When passing new laws on online gambling, many state governments create regulations and definitions that seem purposely vague – but what went into effect on August 1 in China may take the cake in the category.
According to the new law on Internet gambling in China, “any morally questionable online games are illegal.” Any online games designed with minors in mind “must not contain any content which could lead them to imitate behavior which would be against social moral codes and the law.”
What is not vague in the new Chinese law on Internet gambling is the reality that to enter any online casino, Chinese poker room, or even MMPORG site, players must register their names and are subject to identity check to verify legal age. In theory, this prevents youths enjoying restricted websites, because official ID cards are not issued by the Chinese government until the citizen is 16 years old.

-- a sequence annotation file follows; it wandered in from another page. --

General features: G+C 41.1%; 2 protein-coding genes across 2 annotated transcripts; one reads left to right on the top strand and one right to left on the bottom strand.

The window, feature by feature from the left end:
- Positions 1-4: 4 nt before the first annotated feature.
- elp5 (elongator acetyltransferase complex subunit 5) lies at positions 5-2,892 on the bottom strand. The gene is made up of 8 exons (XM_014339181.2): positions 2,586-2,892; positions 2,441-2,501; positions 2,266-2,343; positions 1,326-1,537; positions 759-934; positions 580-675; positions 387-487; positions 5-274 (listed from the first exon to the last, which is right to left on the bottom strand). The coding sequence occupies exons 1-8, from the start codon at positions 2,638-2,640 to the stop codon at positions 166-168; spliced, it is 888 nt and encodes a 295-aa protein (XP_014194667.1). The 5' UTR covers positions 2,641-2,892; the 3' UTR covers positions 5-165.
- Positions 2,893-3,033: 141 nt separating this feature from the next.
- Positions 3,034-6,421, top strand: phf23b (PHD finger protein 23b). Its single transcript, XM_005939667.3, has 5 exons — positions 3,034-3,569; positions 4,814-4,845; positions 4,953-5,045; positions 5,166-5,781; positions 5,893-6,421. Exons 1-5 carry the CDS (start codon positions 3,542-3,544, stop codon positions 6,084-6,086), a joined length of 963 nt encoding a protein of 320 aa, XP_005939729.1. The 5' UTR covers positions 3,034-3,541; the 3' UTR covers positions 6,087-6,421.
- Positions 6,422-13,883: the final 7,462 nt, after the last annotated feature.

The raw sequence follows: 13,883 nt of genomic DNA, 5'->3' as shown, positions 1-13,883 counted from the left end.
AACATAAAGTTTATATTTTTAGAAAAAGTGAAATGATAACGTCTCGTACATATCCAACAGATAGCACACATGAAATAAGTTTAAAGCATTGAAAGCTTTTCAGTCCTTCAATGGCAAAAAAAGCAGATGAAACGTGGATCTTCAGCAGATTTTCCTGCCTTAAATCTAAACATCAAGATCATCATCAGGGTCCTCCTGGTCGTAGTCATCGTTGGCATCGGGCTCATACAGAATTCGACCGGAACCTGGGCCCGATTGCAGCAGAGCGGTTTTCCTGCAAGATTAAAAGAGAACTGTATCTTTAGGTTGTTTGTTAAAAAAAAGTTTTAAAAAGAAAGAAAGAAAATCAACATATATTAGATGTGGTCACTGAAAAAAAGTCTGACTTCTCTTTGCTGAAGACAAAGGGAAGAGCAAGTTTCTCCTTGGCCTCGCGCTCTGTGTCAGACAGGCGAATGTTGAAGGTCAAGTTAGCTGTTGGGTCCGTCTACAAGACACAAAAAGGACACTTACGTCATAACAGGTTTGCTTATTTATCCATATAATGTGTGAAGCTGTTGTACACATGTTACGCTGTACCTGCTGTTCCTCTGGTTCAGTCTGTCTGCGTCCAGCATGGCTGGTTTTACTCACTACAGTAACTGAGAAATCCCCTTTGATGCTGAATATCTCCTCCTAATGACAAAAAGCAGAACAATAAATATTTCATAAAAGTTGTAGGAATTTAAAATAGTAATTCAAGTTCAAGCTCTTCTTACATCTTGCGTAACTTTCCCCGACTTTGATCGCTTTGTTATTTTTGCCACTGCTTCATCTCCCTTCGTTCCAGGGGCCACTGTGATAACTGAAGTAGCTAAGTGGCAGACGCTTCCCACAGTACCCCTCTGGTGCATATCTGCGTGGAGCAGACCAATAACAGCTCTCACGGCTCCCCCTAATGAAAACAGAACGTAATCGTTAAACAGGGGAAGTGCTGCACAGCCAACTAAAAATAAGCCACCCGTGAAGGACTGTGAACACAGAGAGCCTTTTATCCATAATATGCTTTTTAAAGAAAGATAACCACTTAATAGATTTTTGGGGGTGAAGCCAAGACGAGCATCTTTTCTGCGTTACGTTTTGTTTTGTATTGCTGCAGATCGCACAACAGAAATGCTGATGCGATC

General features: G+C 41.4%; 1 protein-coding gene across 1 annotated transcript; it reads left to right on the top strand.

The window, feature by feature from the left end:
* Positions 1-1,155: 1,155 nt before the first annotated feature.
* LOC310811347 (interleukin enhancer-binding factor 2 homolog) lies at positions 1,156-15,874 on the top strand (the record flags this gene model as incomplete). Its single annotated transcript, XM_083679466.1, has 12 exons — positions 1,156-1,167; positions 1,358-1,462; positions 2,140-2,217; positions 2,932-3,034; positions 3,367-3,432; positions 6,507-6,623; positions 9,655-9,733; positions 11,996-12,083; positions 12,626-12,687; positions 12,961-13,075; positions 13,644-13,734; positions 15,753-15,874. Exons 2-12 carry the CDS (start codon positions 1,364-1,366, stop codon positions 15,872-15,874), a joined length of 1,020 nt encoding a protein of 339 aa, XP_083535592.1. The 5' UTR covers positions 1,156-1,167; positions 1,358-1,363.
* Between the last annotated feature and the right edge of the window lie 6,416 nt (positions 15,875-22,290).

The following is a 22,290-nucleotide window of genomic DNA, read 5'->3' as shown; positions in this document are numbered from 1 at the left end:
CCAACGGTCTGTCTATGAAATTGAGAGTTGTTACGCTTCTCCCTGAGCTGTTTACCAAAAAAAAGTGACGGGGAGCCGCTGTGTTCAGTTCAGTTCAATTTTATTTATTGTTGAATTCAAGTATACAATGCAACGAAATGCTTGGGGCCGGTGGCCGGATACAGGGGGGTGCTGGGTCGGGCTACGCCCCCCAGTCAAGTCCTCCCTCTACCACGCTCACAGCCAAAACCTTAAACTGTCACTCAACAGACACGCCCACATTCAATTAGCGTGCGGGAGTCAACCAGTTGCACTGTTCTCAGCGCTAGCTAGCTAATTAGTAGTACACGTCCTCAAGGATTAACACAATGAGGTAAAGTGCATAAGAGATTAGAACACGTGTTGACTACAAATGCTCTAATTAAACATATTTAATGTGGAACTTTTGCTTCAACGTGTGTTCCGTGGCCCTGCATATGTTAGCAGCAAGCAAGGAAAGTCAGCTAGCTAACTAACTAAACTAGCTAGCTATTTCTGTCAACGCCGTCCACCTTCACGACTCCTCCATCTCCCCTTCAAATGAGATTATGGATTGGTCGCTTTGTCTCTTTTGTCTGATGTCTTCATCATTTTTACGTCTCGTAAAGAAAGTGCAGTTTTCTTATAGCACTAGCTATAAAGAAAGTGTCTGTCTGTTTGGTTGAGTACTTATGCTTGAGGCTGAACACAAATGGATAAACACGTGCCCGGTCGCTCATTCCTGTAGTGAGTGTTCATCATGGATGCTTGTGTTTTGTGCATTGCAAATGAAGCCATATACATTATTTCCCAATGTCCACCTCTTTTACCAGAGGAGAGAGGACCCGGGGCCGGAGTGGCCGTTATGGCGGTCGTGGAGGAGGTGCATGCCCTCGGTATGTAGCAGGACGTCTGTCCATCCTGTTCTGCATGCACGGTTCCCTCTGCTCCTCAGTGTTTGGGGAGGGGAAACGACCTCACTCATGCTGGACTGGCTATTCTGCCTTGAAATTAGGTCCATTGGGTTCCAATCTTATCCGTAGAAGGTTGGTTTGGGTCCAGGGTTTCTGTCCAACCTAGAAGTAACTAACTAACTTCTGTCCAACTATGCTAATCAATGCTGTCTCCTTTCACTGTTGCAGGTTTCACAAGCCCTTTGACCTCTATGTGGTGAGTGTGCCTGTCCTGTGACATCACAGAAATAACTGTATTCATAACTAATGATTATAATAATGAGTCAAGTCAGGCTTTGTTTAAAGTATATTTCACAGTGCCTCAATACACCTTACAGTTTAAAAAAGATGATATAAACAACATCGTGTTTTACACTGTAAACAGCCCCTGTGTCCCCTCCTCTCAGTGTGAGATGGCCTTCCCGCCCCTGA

Also of note are the time limits placed on gaming and the Chinese government’s ban of most electronic payment methods for online use in late July, also part of the attempt to generally quell the Internet gambling industry in China.
Internet casinos and gaming sites can theoretically get a license to operate within China for a cost of about $1.5 million apiece.
Official entity the China Internet Network Information Center estimates that over 420 million Chinese citizens regularly go online, with the value of the market for Internet betting in China worth anywhere from $800 million to $3.8 billion annually.